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What’s your technology legacy? How does it impact your martech architecture? | B2B Marketing

By now I hope you are starting to understand there are some foundational items that are precursors to worrying about what your martech stack looks like. In my

first post

we discussed organizational alignment, then we discussed change management. Now let’s dig into the next topic that is down a level: adapting your business processes and tools.

Everyone has a legacy, and everyone thinks it will be critical to their future strategy. Prepare yourself for what I am about to say: it may not be. What is going to hinder or help you is the legacy technology and how your company is armed to move that into the future. In my previous articles, I outlined how organizational alignment and your ability to manage change will be keystones to your success in building and optimizing your technology. How you utilize, manage or sunset your legacy technology and data is the next brick in the foundation.

Once upon a company split…

To illustrate the importance of accounting for your legacy tools and technologies, I would like to share a recent client story. A long-term customer let us know they would be splitting off from their larger parent company. They were excited as they saw an opportunity to start from a clean technology slate. We thought it was very positive as well.

Their marketing automation system had numerous, very customized configurations that made its management difficult and error-prone. They had long ago reached the basic field limits because of unstructured, unscalable practices. In addition, the client had a complex technology environment in which they utilized multiple CRMs (of different vendors). They had several disparate business lines, each with different needs and requirements from a data model perspective. Their parent was a long-established company with very entrenched ideas and practices.

To move the company forward at the speed required to meet their timelines and objectives, the business owners for the technology made several executive decisions around how they would change processes (and consequently, technology configuration). These decisions were colored by the culture of the parent company and influenced by their knowledge of the past and future. They were very confident at that time.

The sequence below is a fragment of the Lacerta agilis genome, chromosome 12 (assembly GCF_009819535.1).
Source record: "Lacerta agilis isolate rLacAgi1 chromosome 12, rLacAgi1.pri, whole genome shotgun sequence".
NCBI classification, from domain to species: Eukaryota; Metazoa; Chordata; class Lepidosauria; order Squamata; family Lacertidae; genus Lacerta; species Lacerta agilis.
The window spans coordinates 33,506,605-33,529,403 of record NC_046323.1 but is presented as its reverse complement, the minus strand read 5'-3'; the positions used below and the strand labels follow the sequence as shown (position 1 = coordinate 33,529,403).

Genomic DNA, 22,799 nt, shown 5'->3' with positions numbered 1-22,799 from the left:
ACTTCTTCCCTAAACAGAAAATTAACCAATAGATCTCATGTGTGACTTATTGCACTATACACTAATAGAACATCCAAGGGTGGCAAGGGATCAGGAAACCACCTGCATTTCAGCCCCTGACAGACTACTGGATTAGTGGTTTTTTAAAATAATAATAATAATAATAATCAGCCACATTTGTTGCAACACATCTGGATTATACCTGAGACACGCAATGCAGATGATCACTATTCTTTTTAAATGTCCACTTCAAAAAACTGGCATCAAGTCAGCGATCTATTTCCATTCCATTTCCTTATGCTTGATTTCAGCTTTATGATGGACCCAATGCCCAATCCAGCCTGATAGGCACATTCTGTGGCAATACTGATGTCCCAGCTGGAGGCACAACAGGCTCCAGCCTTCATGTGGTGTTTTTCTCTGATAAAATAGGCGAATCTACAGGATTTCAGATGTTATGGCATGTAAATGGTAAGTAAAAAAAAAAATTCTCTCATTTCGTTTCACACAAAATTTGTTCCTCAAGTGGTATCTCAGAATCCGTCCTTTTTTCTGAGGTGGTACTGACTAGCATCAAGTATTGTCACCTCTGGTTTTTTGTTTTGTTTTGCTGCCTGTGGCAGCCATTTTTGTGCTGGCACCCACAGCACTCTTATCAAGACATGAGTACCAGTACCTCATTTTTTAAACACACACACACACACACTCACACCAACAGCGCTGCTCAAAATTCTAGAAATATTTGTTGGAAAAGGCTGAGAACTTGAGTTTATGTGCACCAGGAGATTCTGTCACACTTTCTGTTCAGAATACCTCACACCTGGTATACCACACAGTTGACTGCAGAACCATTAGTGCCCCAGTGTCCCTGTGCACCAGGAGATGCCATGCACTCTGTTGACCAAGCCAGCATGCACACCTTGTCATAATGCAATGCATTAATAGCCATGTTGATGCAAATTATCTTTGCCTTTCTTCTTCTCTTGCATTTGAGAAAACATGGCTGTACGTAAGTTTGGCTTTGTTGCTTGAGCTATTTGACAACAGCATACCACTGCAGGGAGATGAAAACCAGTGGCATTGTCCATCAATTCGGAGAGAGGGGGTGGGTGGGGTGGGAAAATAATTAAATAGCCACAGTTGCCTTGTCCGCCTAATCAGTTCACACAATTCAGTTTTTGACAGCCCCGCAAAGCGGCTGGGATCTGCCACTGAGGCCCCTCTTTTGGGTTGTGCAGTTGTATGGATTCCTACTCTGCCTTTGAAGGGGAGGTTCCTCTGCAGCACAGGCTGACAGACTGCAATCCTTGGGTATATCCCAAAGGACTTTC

Fast forward to the teams getting trained on the new technology. Suddenly, questions about the old platforms and old data resurfaced. While the decision-makers had accounted for many of the legacy systems and processes that the team had been using, it became clear that they weren’t aware of every facet.

How could this have been done better?

These unexpected questions had the potential to derail the client’s progress. How do they move them forward without losing momentum? They obviously should have looked at their legacy systems more thoroughly at the beginning. Remember, however, that one of the keys to managing change is being agile, not rigid. To embrace a more agile framework, the first step should be to understand the use cases for the legacy technology and data. Once those scenarios are understood, the project team can assess whether the systems and data will persist after the migration to the new technology.

When analyzing your own use cases, internal team members will often default to the “old way” of thinking and doing things. This is a natural by-product of hesitancy and resistance to change. 

Change management

is the undercurrent to nearly everything you do while optimizing, changing or creating your technology infrastructure.

For this client, the answer was relatively simple. Their legacy systems were to be mostly eliminated in a short timeframe, in six to nine months. Much of the data represented information that was not transitioning to the “new” company, so there was less of a need to migrate them onto the new marketing automation platform.  In most companies this is atypical, so how do you best manage systems and processes that have existed and need to persist?  Simply put, understand what the full slate of your systems consists of, then analyze whether the data held within them contribute to your larger business goals. Remember, first and foremost, each of the teams contributing to the technology changes you are undergoing

need a shared set of goals

.  Once you are working from a shared set of goals you can objectively decide what in your legacy technology is critical to the success of your shared business objectives.

What’s next?

Hopefully, the last few articles have given you an appreciation of the complexity you face as you optimize and work with your existing technology or introduce new ones. I have focused heavily on organizational behaviors and mindsets, factors that impact each of the five areas you need to address before you architect your martech stack. Next up on the list, I will explore how your business processes need to be managed prior to tackling your architecture.

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